The Effect of High Intensity Interval Training on Serum Levels of Aspartate Aminotransferase, Alanine Aminotransferase, Insulin Resistance, and Lipid Profile in Women With Fatty Liver
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Paper ID : 1588-12THCONG
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1M.Sc student of sport physiology, Shahid Madani University of Azerbaijan
2Assistant Professor of Sport Physiology, Shahid Madani University, Tabriz, Iran
Non-alcoholic fatty liver disease is a liver inflammation caused by excessive accumulation of fat in the liver tissue. It sometimes interferes with the normal functioning of liver tissue, including cirrhosis. Exercise and physical activity can potentially be effective in reducing liver fat. Intense interval exercises increase metabolism and maintain it at a high level for up to 24-48 hours after exercise, increasing insulin sensitivity in the muscle, increasing levels of growth hormones, and decreasing appetite after exercise. The aim of this study was to investigate the effect of intense interval training on serum levels of aspartate aminotransferase, alanine aminotransferase, insulin resistance and lipid profile in women with fatty liver.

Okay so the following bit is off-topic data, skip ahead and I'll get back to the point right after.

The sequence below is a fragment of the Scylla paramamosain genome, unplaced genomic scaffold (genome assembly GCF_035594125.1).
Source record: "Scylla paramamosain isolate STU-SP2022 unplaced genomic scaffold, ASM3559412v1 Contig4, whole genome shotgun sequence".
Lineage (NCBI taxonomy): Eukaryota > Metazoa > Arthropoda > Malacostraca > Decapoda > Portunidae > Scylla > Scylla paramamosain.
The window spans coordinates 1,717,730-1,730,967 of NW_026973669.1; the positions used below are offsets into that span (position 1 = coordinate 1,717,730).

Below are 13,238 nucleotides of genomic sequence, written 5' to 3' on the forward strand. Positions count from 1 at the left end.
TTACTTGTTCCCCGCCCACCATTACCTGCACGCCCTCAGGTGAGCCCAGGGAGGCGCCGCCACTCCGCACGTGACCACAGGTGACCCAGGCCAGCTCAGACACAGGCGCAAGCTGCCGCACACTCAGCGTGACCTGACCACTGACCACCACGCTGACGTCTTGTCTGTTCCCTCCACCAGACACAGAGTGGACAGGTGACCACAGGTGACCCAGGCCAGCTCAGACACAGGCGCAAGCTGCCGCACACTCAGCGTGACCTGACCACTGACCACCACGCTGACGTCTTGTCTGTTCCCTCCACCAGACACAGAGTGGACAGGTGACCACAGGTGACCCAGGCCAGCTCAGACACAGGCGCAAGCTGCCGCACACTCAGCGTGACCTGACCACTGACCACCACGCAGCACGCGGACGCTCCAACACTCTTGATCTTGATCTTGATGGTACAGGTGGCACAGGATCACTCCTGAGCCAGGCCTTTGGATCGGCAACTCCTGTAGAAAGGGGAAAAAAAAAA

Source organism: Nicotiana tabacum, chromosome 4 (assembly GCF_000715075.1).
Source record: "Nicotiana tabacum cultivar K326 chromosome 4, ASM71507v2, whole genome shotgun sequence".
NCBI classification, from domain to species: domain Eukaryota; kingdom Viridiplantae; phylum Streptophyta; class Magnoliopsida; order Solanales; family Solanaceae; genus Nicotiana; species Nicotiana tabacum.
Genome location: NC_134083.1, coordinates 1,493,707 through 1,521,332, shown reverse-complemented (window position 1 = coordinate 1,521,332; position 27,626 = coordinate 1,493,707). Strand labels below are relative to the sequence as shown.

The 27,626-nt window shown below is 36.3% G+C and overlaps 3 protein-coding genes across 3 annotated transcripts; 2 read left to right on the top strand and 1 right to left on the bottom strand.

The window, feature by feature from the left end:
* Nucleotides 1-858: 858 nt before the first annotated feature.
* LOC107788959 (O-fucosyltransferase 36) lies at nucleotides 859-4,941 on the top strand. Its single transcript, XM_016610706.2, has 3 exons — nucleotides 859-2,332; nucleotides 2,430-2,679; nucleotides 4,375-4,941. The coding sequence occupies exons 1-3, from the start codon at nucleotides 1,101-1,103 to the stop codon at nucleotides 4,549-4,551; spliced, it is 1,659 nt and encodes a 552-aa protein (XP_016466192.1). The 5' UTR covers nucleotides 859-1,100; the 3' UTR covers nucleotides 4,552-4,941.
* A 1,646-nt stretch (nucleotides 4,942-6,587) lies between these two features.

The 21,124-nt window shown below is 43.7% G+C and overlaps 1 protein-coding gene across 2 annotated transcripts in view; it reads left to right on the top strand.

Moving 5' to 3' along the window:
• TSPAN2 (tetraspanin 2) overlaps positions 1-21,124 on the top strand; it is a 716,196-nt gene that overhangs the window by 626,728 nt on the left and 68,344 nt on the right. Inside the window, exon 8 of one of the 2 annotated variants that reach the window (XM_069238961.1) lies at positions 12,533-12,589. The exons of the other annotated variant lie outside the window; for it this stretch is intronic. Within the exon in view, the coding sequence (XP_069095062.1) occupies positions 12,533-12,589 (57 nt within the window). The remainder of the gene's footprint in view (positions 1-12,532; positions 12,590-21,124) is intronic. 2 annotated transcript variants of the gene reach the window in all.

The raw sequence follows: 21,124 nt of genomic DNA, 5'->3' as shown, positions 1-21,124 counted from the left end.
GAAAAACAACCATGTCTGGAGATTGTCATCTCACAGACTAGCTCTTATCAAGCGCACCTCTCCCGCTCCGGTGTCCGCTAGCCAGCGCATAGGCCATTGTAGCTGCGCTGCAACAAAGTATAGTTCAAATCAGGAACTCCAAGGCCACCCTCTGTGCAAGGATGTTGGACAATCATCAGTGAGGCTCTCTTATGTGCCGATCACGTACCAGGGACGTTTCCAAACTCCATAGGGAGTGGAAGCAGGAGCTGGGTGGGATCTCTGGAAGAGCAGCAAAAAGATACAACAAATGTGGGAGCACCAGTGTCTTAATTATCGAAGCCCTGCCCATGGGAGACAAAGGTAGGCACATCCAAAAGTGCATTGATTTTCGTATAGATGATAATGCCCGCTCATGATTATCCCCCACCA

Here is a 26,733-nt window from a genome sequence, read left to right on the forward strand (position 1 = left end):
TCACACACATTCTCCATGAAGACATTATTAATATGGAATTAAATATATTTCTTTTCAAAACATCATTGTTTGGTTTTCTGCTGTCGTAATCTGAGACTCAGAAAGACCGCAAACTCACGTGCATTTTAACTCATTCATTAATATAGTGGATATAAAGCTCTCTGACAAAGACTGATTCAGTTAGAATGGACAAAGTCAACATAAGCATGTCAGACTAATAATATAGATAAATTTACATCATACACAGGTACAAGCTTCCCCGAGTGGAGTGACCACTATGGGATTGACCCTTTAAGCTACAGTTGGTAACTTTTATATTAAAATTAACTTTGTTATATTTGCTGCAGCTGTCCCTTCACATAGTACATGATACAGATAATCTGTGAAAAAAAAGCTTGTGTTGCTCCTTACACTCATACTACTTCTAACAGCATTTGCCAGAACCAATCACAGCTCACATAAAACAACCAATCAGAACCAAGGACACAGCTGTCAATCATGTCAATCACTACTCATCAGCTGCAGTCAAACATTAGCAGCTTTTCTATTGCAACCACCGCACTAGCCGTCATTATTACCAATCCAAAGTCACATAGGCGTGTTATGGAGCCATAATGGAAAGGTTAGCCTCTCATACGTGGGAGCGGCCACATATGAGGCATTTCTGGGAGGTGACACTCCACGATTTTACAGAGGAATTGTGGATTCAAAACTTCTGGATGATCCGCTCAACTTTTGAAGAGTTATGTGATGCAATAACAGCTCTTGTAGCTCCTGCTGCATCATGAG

The present study was a clinical trial with 28 women with non-alcoholic fatty liver disease. The exercise protocol was intense (eight weeks / three days / 60 minutes per session). Exercise intensity was also controlled using the Borg criterion. Assessment of variables was done 24 hours before and after the first and last training session. Blood count was measured by ELISA method. Data were analyzed by paired and independent t-test at the significant level (p <0.05).
The results showed that after eight weeks of intense interval training, HDL significantly increased and aspartate amino transferase, alanine amino transferase, LDL and triglyceride significantly decreased and But insulin resistance was not significantly reduced.
Considering the significant effect of severe interval exercises on women with non-alcoholic fatty liver disease, it can be concluded that these exercises can improve the severity of the disease in these patients.